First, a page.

Program History and Leadership
The Biotechnology Program's history goes back to 1986, when it was established by founding Director, Dean Charlie Hess (College of Ag & Environmental Sciences). Distinguished Professor of Molecular Biology, Roy Doi, was appointed at the inaugural Biotechnology Program director in 1990, and served through 1997. Given the highly interdisciplinary, cross-college nature of biotechnology research, the campus leadership eventually moved the Biotechnology Program into the Office of Research, where it has been a Special Research Program for many years. Since its inception, the Biotechnology Program has been focused on supporting the research and training goals of campus faculty through the development of public-private partnerships with the biotech industry, as well as the administration of graduate training programs that emphasize translational research.
In 1989, Dr. Martina Newell-McGloughlin was hired as the Associate Director and worked closely with Prof. Doi to lead the Biotechnology Program, develop relationships with biotech industry partners and pursue extramural funding for graduate training. The duo were successful in putting together the interdisciplinary NIH Biotechnology Training Program, which was first funded in 1990. Dr. Newell-McGloughlin assumed leadership of the Biotechnology Program after Prof. Doi stepped down in 1997. That same year, the Designated Emphasis in Biotechnology Program (DEB) was approved by Graduate Council as the formal training program for the NIH BTP. From 1999 to 2002, she served as both the Director of the Biotechnology Program and the inaugural Director of the UC Systemwide Life Sciences Informatics Program. In 2002, Dr. Newell-McGloughlin transitioned to the directorship of the UC Systemwide Biotechnology Research and Education Program (UCBREP). UCBREP served all ten UC campuses and three national laboratories, and was co-located with the UC Davis Biotechnology Program until its closure in 2010. Dr. Newell-McGloughlin's expertise in agricultural biotechnology and global innovation systems has informed her work for numerous organizations over the years, including the UC Davis Office of Research, the UC Davis World Food Center, the US Department of State, the US Department of Agriculture, the International Life Sciences Institute, Science Foundation Ireland (SFI), Science Foundation Arizona (SFAz) and most recently, Abu Dhabi's ASPIRE funding agency.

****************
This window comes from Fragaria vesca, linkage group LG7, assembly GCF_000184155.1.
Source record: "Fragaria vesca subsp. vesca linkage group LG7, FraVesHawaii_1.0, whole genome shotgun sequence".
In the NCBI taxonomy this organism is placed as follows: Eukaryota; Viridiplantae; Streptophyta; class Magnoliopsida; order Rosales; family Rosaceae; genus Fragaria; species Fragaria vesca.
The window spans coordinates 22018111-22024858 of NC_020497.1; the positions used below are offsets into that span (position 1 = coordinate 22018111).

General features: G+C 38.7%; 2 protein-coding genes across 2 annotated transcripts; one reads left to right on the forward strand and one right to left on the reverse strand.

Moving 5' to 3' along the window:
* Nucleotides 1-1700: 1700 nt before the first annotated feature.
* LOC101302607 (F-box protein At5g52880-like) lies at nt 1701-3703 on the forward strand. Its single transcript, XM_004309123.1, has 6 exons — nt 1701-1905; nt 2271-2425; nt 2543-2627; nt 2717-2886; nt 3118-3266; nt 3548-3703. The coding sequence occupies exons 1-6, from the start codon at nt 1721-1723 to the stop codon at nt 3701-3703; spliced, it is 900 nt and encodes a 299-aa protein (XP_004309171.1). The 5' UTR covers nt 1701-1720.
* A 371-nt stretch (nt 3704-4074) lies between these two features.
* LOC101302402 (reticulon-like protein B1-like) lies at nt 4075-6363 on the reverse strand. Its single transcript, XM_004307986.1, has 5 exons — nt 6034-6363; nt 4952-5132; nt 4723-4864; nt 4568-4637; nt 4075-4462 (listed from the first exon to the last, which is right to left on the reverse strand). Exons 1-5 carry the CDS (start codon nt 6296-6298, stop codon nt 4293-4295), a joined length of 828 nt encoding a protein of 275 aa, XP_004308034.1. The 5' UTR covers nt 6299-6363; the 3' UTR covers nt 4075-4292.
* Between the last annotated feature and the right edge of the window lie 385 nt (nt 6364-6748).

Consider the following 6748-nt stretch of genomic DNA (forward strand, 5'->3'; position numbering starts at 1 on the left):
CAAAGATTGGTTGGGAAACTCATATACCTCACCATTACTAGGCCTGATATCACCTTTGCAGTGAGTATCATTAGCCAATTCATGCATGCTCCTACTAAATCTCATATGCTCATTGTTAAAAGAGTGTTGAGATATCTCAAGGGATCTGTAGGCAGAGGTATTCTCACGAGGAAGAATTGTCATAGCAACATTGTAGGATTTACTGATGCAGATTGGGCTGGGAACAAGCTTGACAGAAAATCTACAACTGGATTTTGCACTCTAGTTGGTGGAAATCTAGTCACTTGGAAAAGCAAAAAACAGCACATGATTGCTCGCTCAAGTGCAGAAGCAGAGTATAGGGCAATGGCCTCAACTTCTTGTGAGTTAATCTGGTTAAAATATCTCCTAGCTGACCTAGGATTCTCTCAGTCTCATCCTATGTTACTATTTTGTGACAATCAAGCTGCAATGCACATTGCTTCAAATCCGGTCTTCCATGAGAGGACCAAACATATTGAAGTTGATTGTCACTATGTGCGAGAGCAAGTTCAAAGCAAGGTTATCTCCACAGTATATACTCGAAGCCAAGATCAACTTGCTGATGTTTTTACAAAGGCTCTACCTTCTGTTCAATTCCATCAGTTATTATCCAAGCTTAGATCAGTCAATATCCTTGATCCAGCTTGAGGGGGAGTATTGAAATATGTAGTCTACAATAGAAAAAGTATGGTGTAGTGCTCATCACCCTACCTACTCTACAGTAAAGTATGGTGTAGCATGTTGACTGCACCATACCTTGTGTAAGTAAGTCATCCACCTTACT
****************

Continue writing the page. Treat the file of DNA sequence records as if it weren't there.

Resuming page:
Dr. Judy Kjelstrom served the Biotechnology Program as Associate Director (1999-2002), Acting Director (2002-2004) and Director (2004-2018) for nearly twenty years, growing the DEB Program from ten Ph.D. students to over 200, and helping to launch the BioTech SYSTEM K-14 STEM education consortium. She is well known on campus and in the greater biotechnology industry community for her commitment to graduate student mentoring and professional development for career success. In addition to serving her graduate student "DEB flock", Dr. Kjelstrom has been generous in providing career mentoring to high school students, undergraduates, postdoctoral scholars and early career scientists interested in the "business of biotech". In 2016, Dr. Kjelstrom was recognized by the Sacramento Business Journal with a “Woman Who Means Business” award for her work to improve the region’s tech workforce and bioeconomy. Over the years, she has been invited to contribute comments and take part in numerous legislative hearings, including a series of California Legislature Assembly Select Committee on Biotechnology meetings organized by State Assembly Member, Jerry Hill in 2009-2010. In 2014, she gave testimony to the California Legislature Assembly Select Committee on Biotechnology on the need for investment in higher education as a key driver for technological innovation and a robust bioeconomy. She continues to engage in mentoring with the Leadership California and WomenUp Network organizations, promoting her recipe for success, "CPC - Competence, Passion and Compassion". Following her retirement in June 2018, Dr. Kjelstrom has stayed actively engaged in regional biotechnology education and public science literacy, chairing the Education Committee for Sacramento’s SMUD Museum of Science and Curiosity.